reclaim

verb
re·​claim | \ ri-ˈklām How to pronounce reclaim (audio) \
reclaimed; reclaiming; reclaims

Definition of reclaim

transitive verb

1a : to recall from wrong or improper conduct : reform
b : tame, subdue
2a : to rescue from an undesirable state also : to restore to a previous natural state reclaim mining sites
b : to make available for human use by changing natural conditions reclaim swampland
3 : to obtain from a waste product or by-product : recover reclaimed plastic
4a : to demand or obtain the return of
b : to regain possession of

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Other Words from reclaim

reclaimable \ ri-​ˈklā-​mə-​bəl How to pronounce reclaim (audio) \ adjective

Choose the Right Synonym for reclaim

rescue, deliver, redeem, ransom, reclaim, save mean to set free from confinement or danger. rescue implies freeing from imminent danger by prompt or vigorous action. rescued the crew of a sinking ship deliver implies release usually of a person from confinement, temptation, slavery, or suffering. delivered his people from bondage redeem implies releasing from bondage or penalties by giving what is demanded or necessary. job training designed to redeem school dropouts from chronic unemployment ransom specifically applies to buying out of captivity. tried to ransom the kidnap victim reclaim suggests a bringing back to a former state or condition of someone or something abandoned or debased. reclaimed long-abandoned farms save may replace any of the foregoing terms; it may further imply a preserving or maintaining for usefulness or continued existence. an operation that saved my life

Examples of reclaim in a Sentence

Sons and daughters are proudly reclaiming the traditions that their parents had forgotten. She reclaimed the title of world champion this year. You might be able to reclaim some of the money you contributed. Environmental groups have been reclaiming contaminated sites. Acres of land were reclaimed by conservationists. The factory reclaims fibers from textile wastes.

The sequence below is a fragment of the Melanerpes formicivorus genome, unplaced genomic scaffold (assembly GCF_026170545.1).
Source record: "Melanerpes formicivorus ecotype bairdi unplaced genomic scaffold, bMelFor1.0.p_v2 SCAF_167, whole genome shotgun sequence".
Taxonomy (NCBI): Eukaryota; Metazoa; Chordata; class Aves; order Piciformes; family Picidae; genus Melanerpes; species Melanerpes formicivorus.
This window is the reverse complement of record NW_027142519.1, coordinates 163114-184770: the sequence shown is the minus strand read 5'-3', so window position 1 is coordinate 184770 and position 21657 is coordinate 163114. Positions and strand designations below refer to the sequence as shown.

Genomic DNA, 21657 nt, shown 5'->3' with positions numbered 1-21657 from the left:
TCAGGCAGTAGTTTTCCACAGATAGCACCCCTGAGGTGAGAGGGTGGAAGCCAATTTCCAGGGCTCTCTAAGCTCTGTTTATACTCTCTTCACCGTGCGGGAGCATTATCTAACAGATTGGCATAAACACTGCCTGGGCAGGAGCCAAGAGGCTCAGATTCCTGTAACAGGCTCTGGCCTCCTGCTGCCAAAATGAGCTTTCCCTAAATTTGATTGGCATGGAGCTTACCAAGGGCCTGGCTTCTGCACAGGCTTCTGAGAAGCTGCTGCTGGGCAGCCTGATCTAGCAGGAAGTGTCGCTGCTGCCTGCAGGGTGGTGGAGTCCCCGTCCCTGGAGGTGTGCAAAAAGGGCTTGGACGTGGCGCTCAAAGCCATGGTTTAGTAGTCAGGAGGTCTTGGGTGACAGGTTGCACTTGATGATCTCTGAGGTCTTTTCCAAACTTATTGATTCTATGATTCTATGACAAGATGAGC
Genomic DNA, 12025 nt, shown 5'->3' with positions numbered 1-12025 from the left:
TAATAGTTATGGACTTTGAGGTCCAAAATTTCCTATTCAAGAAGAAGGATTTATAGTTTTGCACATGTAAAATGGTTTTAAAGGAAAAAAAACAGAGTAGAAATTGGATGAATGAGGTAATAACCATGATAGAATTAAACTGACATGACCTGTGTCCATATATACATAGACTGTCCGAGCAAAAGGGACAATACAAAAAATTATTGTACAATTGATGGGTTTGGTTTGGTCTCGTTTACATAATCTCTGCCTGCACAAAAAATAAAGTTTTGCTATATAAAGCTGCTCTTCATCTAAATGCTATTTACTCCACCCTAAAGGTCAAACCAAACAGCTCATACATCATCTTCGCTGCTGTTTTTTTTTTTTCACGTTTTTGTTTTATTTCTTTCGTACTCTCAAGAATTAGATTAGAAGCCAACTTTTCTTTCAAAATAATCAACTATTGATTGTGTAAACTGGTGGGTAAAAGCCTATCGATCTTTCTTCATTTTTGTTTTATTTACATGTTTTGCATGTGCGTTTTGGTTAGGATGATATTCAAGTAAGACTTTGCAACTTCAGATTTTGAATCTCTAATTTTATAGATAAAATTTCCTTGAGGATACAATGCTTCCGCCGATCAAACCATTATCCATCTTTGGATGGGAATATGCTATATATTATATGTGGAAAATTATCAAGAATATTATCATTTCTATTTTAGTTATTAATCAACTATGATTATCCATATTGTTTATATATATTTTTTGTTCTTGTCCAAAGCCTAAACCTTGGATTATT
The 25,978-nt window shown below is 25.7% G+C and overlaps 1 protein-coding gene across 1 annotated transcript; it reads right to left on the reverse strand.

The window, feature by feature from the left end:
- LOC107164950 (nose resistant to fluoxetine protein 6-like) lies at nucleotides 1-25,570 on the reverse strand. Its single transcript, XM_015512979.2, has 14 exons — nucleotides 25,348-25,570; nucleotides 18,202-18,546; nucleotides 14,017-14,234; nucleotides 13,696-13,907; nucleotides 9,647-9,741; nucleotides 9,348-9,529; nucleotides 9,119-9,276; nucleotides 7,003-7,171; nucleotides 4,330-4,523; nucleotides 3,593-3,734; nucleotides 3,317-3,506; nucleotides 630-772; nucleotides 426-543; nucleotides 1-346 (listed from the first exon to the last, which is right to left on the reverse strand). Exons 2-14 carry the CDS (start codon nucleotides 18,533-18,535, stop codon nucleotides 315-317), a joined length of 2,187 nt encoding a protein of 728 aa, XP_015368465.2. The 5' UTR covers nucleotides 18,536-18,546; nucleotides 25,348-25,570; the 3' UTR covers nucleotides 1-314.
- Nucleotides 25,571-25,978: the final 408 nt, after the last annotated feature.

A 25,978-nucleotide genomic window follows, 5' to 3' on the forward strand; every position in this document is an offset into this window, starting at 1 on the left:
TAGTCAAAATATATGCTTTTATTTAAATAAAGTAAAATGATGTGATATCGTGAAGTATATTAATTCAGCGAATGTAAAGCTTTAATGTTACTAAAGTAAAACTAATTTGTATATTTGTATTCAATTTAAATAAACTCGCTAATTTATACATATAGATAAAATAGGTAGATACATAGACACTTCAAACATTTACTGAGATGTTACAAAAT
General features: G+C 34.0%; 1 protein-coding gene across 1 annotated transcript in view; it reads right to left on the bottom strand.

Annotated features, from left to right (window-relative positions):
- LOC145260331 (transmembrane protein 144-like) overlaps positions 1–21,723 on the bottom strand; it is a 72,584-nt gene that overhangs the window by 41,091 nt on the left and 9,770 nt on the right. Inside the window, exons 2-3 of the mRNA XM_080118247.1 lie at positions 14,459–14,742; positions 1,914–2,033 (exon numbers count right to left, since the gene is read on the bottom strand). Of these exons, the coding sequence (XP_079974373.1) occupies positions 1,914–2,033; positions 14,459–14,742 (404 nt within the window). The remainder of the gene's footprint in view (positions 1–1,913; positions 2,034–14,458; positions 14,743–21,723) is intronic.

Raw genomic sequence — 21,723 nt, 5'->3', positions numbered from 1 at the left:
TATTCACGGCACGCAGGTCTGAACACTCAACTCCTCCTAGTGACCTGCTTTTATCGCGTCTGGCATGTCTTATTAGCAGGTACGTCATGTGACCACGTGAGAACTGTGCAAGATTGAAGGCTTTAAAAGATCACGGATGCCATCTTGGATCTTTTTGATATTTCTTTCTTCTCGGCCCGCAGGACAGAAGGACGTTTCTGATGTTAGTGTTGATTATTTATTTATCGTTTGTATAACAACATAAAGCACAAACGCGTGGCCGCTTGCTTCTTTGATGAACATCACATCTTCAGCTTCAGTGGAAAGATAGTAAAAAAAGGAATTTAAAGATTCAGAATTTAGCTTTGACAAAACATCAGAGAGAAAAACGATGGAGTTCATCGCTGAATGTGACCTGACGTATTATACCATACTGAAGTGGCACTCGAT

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Recent Examples on the Web In 2010, two years into Barack Obama's presidency, the anti-government stalwarts helped Republicans win 63 House seats and reclaim the majority the GOP lost in 2006. Nicholas Rowan, Washington Examiner, "Former House Speaker John Boehner dishes on Ted Cruz and Michele Bachmann in memoir," 2 Apr. 2021 The permanent signs also will contain information about where people can reclaim their possessions if they are taken and stored during a clean-up, which Gloria said also will help clear up some confusion. Gary Warth, San Diego Union-Tribune, "Mayor Gloria: Homeless cleanups will be more compassionate," 29 Mar. 2021 Some wanted to help society reclaim a sense of normalcy. Kate Santich, orlandosentinel.com, "Orlando trial tests COVID vaccine in teens," 7 Mar. 2021 Intelligence officials said talk of a possible attack may stem from the conspiracy group QAnon, whose supporters believe Trump will reclaim power March 4. Jim Spencer, Star Tribune, "Guard troops sat for hours awaiting Pentagon approval to defend Capitol," 3 Mar. 2021 Now, 22 years later, a new sequel finds Winter ready to reclaim the life that should have been hers all along—but not without facing unexpected hurdles. Hannah Giorgis, The Atlantic, "Sister Souljah’s Story Isn’t Over," 8 Mar. 2021 When government regulators cracked down on Ma and his fintech empire last fall, Shen decided to cut back and reclaim her former frugal self. Los Angeles Times, "‘Just spend’ and ‘just borrow,’ Jack Ma told China’s youth. Then came the bill," 8 Mar. 2021 Why not go big to make this happen and allow our Rondo neighbors to truly reclaim their home? Jerome Johnson, Star Tribune, "Don't just 'rethink' I-94 through Rondo," 4 Mar. 2021 Believers claim former President Donald Trump was elected to help uncover the conspiracy and, in the latest iteration, believe Trump will reclaim his role as commander in chief on March 4. Mike Brest, Washington Examiner, "Capitol Police aware of 'possible plot to breach the Capitol' on March 4," 3 Mar. 2021